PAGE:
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Out of pure interested, I'm curious how to create PI sequentially so that instead of the number being produced after the outcome of the process, allow the numbers to display as the process itself is being generated. If this is the case, then the number could produce itself, and I could implement garbage collection on previously seen numbers thus creating an infinite series. The outcome is just a number being generated every second that follows the series of Pi.

Here's what I've found sifting through the internets :

This it the popular computer-friendly algorithm, The Machin-like Algorithm :

def arccot(x, unity)
   xpow = unity / x
   n = 1
   sign = 1
   sum = 0
   loop do
       term = xpow / n
       break if term == 0
       sum += sign * (xpow/n)
       xpow /= x*x
       n += 2
       sign = -sign

def calc_pi(digits = 10000)
   fudge = 10
   unity = 10**(digits+fudge)
   pi = 4*(4*arccot(5, unity) - arccot(239, unity))
   pi / (10**fudge)

digits = (ARGV[0] || 10000).to_i
p calc_pi(digits)
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Where is this going to be "displayed"? On stdout, perhaps printing out a new line every second (or perhaps updating the same line with curses), or on some GUI? –  Justin L. Jun 29 '10 at 3:12
+1 for interest in PI :) –  ldog Jun 29 '10 at 6:55
This is just a hobby project, but I wanted to make a steam punk art piece out of this. Using a bread board and LCD display I imagine I can come up with something. :D –  Trip Jun 29 '10 at 16:11

2 Answers 2

up vote 3 down vote accepted

To expand on "Moron's" answer: What the Bailey-Borwein-Plouffe formula does for you is that it lets you compute binary (or equivalently hex) digits of pi without computing all of the digits before it. This formula was used to compute the quadrillionth bit of pi ten years ago. It's a 0. (I'm sure that you were on the edge of your seat to find out.)

This is not the same thing as a low-memory, dynamic algorithm to compute the bits or digits of pi, which I think what you could mean by "sequentially". I don't think that anyone knows how to do that in base 10 or in base 2, although the BPP algorithm can be viewed as a partial solution.

Well, some of the iterative formula for pi are also sort-of like a sequential algorithm, in the sense that there is an iteration that produces more digits with each round. However, it's also only a partial solution, because typically the number of digits doubles or triples with each step. So you'd wait with a lot of digits for a while, and the whoosh a lot more digits come quickly.

In fact, I don't know if there is any low-memory, efficient algorithm to produce digits of any standard irrational number. Even for e, you'd think that the standard infinite series is an efficient formula and that it's low-memory. But it only looks low memory at the beginning, and actually there are also faster algorithms to compute many digits of e.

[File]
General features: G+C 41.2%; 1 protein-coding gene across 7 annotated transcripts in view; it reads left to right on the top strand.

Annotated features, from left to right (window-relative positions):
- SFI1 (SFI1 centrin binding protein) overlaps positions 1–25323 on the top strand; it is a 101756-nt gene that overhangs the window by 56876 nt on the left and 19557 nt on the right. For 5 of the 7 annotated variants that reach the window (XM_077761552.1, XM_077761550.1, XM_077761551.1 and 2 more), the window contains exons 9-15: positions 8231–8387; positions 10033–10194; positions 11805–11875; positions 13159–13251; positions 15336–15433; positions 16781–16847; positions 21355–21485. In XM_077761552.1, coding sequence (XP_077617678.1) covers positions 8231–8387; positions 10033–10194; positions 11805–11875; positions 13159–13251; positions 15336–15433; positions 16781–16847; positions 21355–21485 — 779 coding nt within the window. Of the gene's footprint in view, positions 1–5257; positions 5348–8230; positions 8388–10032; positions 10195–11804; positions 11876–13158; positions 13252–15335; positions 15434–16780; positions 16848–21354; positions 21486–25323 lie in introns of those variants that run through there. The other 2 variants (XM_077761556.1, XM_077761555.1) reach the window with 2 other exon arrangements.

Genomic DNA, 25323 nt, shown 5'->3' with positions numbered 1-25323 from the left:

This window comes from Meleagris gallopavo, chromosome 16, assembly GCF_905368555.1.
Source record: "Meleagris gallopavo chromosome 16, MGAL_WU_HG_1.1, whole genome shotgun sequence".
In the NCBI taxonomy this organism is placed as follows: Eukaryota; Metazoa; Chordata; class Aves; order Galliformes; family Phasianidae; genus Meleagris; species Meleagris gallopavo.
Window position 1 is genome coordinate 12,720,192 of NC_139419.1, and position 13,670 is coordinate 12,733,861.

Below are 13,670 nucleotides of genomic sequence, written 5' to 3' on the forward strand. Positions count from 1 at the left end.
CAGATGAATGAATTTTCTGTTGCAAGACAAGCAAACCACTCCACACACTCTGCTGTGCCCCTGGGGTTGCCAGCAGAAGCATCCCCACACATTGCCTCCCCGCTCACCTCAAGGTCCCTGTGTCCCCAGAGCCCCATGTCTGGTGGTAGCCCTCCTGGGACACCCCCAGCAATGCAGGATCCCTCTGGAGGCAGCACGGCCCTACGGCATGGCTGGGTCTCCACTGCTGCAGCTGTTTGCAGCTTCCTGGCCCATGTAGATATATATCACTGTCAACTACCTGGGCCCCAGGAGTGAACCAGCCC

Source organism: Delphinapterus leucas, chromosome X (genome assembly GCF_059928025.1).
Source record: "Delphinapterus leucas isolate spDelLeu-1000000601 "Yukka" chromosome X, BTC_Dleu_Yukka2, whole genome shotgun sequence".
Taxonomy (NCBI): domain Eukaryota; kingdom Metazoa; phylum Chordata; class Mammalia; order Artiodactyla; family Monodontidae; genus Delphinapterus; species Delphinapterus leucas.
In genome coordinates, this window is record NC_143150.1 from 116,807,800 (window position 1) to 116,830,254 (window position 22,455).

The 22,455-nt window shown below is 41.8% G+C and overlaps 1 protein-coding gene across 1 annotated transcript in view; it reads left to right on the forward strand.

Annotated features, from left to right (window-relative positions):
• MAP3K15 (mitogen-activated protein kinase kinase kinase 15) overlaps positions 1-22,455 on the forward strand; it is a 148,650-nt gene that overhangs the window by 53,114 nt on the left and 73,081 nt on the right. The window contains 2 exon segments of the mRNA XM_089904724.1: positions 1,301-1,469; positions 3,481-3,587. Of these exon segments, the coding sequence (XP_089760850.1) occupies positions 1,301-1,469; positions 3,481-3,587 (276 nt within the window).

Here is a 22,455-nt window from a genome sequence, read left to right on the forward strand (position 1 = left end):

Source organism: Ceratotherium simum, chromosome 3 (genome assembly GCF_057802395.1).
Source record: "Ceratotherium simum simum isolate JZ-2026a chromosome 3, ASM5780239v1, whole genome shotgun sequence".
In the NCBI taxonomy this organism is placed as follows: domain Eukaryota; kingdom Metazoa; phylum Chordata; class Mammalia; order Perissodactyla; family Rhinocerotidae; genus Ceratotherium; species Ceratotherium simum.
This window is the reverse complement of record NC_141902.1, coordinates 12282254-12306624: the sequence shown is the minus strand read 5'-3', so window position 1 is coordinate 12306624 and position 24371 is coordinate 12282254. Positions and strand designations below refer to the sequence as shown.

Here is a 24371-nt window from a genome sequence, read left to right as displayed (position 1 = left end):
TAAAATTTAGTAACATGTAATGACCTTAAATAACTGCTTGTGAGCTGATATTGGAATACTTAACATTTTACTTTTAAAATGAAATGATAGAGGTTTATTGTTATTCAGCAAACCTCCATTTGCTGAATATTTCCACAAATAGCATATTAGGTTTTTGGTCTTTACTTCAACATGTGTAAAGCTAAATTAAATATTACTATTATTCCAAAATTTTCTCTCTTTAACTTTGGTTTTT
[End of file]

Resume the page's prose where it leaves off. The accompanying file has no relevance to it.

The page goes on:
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interesting :) I heard about that quadrillionth bit of pi from a guy at work, he was also not sure why anyone would need to know it... –  ldog Jun 29 '10 at 6:53
Honestly no one in pure mathematics really cares about any of these megacomputations such as Mersenne primes or the zillionth digit of pi. The algorithms are considered interesting. For instance, it is not known whether the digits of pi use all 16 hex digits or all 10 decimal digits infinitely often. Of course everyone believes it, but no one can prove it. The BPP algorithm could be a useful clue for that problem. –  Greg Kuperberg Jun 29 '10 at 13:02
We can definitely give algorithms for find nth digit (any base, not just binary or decimal) after decimal point of sqrt(2) which does not have to rely on previous digits. Perhaps you would be interested in reading: stackoverflow.com/questions/2963392/… –  Aryabhatta Jun 30 '10 at 4:36
You might be interested in this paper: cs.nyu.edu/exact/doc/pi-log.pdf –  Aryabhatta Aug 9 '10 at 17:38
Yes, it is interesting! –  Greg Kuperberg Aug 12 '10 at 22:35

Perhaps you can work with hexadecimal? David Bailey, Peter Borwein and Simon Plouffe discovered a formula for the nth digit after the decimal, in the hexadecimal expansion of pi.

The formula is:

Hexadecimal expansion of pi

You can read more about it here: http://www.andrews.edu/~calkins/physics/Miracle.pdf

The question of whether such a formula exists for base 10 is still open.

More info: http://www.sciencenews.org/sn_arc98/2_28_98/mathland.htm

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